Tuesday, June 13, 2006

Pelosi Acknowledges the Obvious

Nancy Pelosi says that the Democrats are shifting away from their message about the 'Culture of Corruption,' immediately after Democrats lose a special election that framed the issue. Now she says that Democrats are in danger of being painted by the GOP as too liberal to be trusted, so they need to turn to an issue agenda. Left unsaid is that it's also because a focus on Congressional corruption is fraught with danger for Democrats, who have to defend a number of cases of their own.

This does not have the look of a smoothly-planned pivot, rather a frantic rush to shore up a weakness. Democrats have been debating for months whether they need to have an agenda to sell the voters before election day. Pelosi has clearly decided that they do. But why the suddenness of the announcement? And what will Democrats do once Republicans start picking it apart?

The Democrats are looking like a party ready to squander the great opportunity they have in the midterm elections:

Pelosi: It’s definition time for Democrats
By Josephine Hearn

With Republicans seeking to define Democrats by their votes on such hot-button issues as gay marriage, the estate tax and flag burning, House Minority Leader Nancy Pelosi (D-Calif.) is arguing that Democrats need to tell voters about themselves before Republicans succeed in doing it for them.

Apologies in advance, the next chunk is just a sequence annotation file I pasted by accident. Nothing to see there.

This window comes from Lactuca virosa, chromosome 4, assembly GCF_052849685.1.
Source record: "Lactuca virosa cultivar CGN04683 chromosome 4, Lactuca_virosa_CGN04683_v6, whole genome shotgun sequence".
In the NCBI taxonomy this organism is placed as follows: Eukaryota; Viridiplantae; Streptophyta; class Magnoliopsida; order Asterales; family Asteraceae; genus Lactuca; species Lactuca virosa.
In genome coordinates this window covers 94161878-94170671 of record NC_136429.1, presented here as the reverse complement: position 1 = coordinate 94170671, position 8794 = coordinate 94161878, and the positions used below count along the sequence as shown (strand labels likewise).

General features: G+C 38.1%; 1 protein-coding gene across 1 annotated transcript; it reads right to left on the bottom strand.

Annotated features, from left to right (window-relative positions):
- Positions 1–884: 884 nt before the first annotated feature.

The time to criticize the Republicans’ “culture of corruption,” a Democratic refrain for nearly a year, is at an end, Pelosi said; Democrats need to begin promoting their own vision of America.

“Now it’s time to talk about us. Enough of the Republicans. It’s time for us to talk about what are the priorities we’d like to see addressed, if we have the opportunity,” Pelosi said in an interview with The Hill on Wednesday.

Democrats have been struggling for months to devise a unified message to take to voters, debating whether to be general or detailed, to come out early or late, or to present a succinct list of points like the GOP’s 1994 Contract With America. Pelosi has been seen as favoring an early message, while Rep. Rahm Emanuel (D-Ill.) and Sen. Charles Schumer (D-N.Y.), who head up the campaign committees for House and Senate Democrats, have argued for focusing on Republican misdeeds.

Democrats are poised this week to unveil a portion of their domestic-policy agenda dealing with family economic issues.

“What we have to do is define ourselves so that Republicans do not define us. This is a define-or-be-defined business that we’re in, so you can’t leave it out in the open,” Pelosi said.

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